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Amateur weathermen get it right

IT'S an old joke that the official weatherman can't predict the weather and doesn't know if it's snowing outside. But a flurry of young amateur meteorologists is hailed for usually getting it right, including the Weather God and Dragon King. Li Anlan and Wang Pengpeng report.

For years Chinese people have relied on official weather forecasts by meteorological bureaus to find out if they should wear an overcoat, shed a sweater or carry an umbrella.

The daily weather forecast on China Central Television wins top ratings, but now DIY weathermen have stuck their heads in the clouds and are winning followers for their clear language and spot-on predictions.

Quite a few are doing daily nationwide forecasts online and the local Dragon King contributes to World Expo 2010 forecasts and area micro predictions for the 5.8-square-kilometer Expo site.

Amateur weathermen usually learn how to read charts and data from the Internet. There are several big meteorological forums in China, including Typhoon BBS, one of the earliest and most popular. It contains sections on tropical cyclones, meteorology and weather phenomenon.

Visitors can find not only the latest forecast but also extensive comparative information on temperature, humidity, rainfall and other elements in past years.

The Chinese mainland's official weather Websites contain little comparative information and generally only post basic images and daily information, so it's difficult to acquire past records.

Meteorology fans collect current and past data from many other sources, such as satellite images and the weather bureau in Hong Kong that has long-standing open records. They create a database so everyone has access, and save records in their own computers.

They share their predictions and analysis, showing that forecasting is not just for scientists.

Shanghai Daily talks to two local weathermen: Huatenglongxin (online ID), known as Meteorological Di, or Weather God, real name Chen Wenhui; and the famous Dragon King (Long Wang), Wang Tianlong, a Fudan University student famed for accuracy.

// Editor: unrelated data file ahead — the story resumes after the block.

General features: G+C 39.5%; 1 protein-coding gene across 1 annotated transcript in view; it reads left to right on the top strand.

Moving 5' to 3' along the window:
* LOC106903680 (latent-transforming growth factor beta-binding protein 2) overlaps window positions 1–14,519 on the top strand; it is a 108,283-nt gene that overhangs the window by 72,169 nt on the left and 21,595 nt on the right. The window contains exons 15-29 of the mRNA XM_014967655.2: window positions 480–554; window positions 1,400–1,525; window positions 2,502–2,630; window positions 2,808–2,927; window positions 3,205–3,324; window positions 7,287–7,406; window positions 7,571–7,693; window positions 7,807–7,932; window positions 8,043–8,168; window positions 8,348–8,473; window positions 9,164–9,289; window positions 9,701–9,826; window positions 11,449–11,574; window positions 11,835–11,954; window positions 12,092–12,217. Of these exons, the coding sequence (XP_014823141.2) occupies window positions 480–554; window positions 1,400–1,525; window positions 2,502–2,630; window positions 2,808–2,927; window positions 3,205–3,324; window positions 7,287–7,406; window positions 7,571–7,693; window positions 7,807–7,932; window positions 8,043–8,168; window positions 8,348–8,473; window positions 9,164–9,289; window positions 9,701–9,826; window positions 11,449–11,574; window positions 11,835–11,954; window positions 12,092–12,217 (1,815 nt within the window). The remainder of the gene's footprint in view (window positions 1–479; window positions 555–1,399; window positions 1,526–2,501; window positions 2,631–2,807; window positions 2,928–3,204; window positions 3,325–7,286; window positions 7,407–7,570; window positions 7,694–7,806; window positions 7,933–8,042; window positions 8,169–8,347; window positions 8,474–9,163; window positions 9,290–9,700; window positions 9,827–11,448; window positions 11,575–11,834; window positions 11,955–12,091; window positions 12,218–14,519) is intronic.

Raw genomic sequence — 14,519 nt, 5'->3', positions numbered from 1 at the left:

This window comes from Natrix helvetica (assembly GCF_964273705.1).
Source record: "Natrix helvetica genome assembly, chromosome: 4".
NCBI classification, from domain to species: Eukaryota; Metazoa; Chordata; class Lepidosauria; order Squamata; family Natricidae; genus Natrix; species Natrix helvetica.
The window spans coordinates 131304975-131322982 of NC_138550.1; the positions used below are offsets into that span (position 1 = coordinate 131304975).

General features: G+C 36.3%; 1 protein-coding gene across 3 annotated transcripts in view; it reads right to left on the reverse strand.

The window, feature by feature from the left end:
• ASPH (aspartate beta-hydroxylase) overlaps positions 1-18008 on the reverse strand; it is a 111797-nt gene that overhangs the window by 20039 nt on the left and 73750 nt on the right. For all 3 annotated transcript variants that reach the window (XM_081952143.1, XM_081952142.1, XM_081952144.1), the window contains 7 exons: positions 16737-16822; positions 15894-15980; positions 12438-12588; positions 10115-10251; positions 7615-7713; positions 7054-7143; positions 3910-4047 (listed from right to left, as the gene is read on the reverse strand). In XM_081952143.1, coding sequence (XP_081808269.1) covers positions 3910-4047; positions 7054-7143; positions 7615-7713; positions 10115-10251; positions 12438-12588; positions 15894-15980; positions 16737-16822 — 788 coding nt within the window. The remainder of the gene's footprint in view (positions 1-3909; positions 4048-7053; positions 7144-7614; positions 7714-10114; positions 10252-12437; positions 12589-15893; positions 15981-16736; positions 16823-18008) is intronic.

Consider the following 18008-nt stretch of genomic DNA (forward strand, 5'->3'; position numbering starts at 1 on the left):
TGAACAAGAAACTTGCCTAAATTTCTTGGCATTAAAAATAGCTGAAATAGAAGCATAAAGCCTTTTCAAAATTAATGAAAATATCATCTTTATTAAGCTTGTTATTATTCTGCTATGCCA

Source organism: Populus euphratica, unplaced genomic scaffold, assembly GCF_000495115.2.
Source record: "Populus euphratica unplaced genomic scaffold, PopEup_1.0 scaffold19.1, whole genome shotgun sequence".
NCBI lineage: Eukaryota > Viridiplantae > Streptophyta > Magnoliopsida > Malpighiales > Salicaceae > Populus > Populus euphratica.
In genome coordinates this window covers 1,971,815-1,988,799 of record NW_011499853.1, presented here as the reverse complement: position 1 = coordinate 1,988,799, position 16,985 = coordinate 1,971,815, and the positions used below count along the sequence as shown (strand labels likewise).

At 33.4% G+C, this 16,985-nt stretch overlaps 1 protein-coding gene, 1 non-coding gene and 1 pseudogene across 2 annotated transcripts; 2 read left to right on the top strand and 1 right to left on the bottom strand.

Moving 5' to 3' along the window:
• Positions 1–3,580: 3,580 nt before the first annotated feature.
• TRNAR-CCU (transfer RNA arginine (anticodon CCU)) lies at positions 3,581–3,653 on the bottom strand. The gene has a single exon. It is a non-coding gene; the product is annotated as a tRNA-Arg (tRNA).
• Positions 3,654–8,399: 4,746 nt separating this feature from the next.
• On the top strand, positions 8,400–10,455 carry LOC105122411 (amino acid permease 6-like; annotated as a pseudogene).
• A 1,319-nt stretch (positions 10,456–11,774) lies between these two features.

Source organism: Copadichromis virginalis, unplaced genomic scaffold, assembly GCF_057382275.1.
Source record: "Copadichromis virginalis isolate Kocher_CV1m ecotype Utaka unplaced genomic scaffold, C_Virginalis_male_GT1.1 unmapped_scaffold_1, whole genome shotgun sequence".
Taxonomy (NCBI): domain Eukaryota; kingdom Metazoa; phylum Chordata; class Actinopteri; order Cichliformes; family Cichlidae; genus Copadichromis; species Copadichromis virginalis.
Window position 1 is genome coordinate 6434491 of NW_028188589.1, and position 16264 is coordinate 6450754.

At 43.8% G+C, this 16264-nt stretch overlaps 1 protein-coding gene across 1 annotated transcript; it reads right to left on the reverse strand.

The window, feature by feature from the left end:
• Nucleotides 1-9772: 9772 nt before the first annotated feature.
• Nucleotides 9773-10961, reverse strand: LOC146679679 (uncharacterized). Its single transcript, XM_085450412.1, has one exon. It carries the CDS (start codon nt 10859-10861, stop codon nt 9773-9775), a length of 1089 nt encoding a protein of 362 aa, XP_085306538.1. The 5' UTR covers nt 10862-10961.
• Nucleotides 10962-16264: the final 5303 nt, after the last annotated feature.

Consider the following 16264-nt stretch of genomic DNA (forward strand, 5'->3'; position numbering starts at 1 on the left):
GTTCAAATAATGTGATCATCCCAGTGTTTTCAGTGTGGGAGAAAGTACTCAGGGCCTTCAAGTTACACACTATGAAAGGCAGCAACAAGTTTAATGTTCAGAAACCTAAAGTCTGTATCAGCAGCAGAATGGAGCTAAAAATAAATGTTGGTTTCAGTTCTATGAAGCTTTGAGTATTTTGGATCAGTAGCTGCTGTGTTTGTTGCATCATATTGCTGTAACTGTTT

Wang produces a daily online Dragon King Forecast column on "Good Morning, Expo," a student-run newsletter for Expo student volunteers.

Weather God

Chen graduated in 2004 with a major in computer science and now is an IT professional. The weather is his passion, along with geography and travel, and his e-pals call him Meteorological Di or Weather God.

Chen started to post forecasts and analysis four years ago on a forum and now posts regular forecasts and analysis on KDS, a major online society in Shanghai. Most of his posts are about Shanghai.

"It's an interest and doesn't take a lot of time," Chen says. "Usually I need 15 minutes to read diagrams and data and do the forecast."

His language is simple and direct, no jargon, his posts are short - that sets him apart from official weather folks. He's also topical.

For example, he wrote on May 2 that May 7 would be the best day in early May to visit the Expo because the temperature wouldn't exceed 26 degrees Celsius.

He was right. It didn't.

He also said the cooler weather from May 29 to June 3 rarely happened in the past 25 years; he compared data from 2000 to 2009, and found the average temperature this year was 3.5 degrees lower.

Dragon King

In Chinese mythology, Long Wang, or the Dragon King, is a dragon-like god governing waters and rainfall. In reality, Shanghai has its own Dragon King whose forecast accuracy is said to be around 90 percent, sometimes better than the official predictions, and often more detailed.

"Dragon King" Wang posts on, a social networking site popular among college students. He posts once or twice a day and now has more than 900 posts on his Webpage, each drawing numerous fans who swear by him.

Wang is an optics and engineering junior at Fudan University.

"It's a habit," says Wang who started posting in September 2008. But he was already forecasting when he was in high school and many classmates consulted him about the weather.